Assumptions

10-2.1 Hypothesis Tests for a Difference in Means,

Variances Known

Example 10-1

Example 10-1

Example 10-1

10-2.2 Type II Error and Choice of Sample Size

Use of Operating Characteristic Curves

Two-sided alternative:

One-sided alternative:

10-2.2 Type II Error andChoice of Sample Size

Sample Size Formulas

Two-sided alternative:

10-2.2 Type II Error and Choice of Sample Size

Sample Size Formulas

One-sided alternative:

Example 10-3

10-2.3 Confidence Interval on a Difference in Means,

Variances Known

Definition

Example 10-4

Example 10-4

Choice of Sample Size

One-Sided Confidence Bounds

Upper Confidence Bound

Lower Confidence Bound

10-3.1 Hypotheses Tests for a Difference in Means, Variances Unknown

Case 1:

We wish to test:

10-3.1 Hypotheses Tests for a Difference in Means, Variances Unknown

Case 1:

The pooled estimator of 2:

10-3.1 Hypotheses Tests for a Difference in Means, Variances Unknown

Case 1:

Definition: The Two-Sample or Pooled t-Test*

Example 10-5

Example 10-5

Example 10-5

Example 10-5

Minitab Output for Example 10-5

Figure 10-2Normal probability plot and comparative box plot for the catalyst yield data in Example 10-5. (a) Normal probability plot, (b) Box plots.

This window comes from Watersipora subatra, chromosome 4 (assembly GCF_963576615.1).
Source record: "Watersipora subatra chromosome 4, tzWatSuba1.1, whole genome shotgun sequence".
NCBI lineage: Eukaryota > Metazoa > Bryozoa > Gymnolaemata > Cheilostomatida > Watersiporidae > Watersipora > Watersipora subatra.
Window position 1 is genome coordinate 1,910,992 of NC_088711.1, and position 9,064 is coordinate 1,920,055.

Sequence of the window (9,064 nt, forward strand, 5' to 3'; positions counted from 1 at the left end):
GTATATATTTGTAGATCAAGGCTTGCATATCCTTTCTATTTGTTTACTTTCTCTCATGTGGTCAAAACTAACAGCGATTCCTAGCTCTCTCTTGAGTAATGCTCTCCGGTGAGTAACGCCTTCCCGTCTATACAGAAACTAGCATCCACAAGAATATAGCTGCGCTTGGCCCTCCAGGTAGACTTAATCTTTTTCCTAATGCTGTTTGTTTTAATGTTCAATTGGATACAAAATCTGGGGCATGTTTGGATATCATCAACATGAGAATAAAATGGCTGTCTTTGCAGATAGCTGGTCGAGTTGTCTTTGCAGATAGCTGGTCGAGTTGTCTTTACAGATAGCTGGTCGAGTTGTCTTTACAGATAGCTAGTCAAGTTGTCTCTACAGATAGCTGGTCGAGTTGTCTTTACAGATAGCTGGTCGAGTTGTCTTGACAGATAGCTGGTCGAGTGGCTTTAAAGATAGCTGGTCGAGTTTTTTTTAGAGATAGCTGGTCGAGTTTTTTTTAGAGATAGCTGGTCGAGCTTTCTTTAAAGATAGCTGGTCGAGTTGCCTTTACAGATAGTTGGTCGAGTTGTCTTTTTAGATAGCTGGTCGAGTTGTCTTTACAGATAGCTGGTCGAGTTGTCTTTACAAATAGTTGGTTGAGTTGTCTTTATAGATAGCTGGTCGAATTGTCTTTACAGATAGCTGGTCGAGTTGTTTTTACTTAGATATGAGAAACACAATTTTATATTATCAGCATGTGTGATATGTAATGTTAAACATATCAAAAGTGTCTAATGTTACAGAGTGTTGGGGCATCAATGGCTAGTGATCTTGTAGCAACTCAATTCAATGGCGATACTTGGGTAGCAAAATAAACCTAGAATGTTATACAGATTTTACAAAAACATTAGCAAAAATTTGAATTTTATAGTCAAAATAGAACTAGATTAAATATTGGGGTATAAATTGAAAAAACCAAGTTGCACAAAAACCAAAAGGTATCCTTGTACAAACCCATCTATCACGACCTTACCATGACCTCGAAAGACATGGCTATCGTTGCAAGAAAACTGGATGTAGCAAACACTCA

10-3.1 Hypotheses Tests for a Difference in Means, Variances Unknown

Case 2:

is distributed approximately as t with degrees of freedom given by

10-3.1 Hypotheses Tests for a Difference in Means, Variances Unknown

Case 2:

Example 10-6

Example 10-6 (Continued)

Example 10-6 (Continued)

Example 10-6 (Continued)

Figure 10-3Normal probability plot of the arsenic concentration data from Example 10-6.

Example 10-6 (Continued)

10-3.2 Type II Error and Choice of Sample Size

Example 10-7

Minitab Output for Example 10-7

10-3.3 Confidence Interval on the Difference in Means, Variance Unknown

Case 1:

Case 1:

Example 10-8

Case 1:

Example 10-8 (Continued)

Case 1:

Example 10-8 (Continued)

Case 1:

Example 10-8 (Continued)

10-3.3 Confidence Interval on the Difference in Means, Variance Unknown

Case 2:

- A special case of the two-sample t-tests of Section 10-3 occurs when the observations on the two populations of interest are collected in pairs.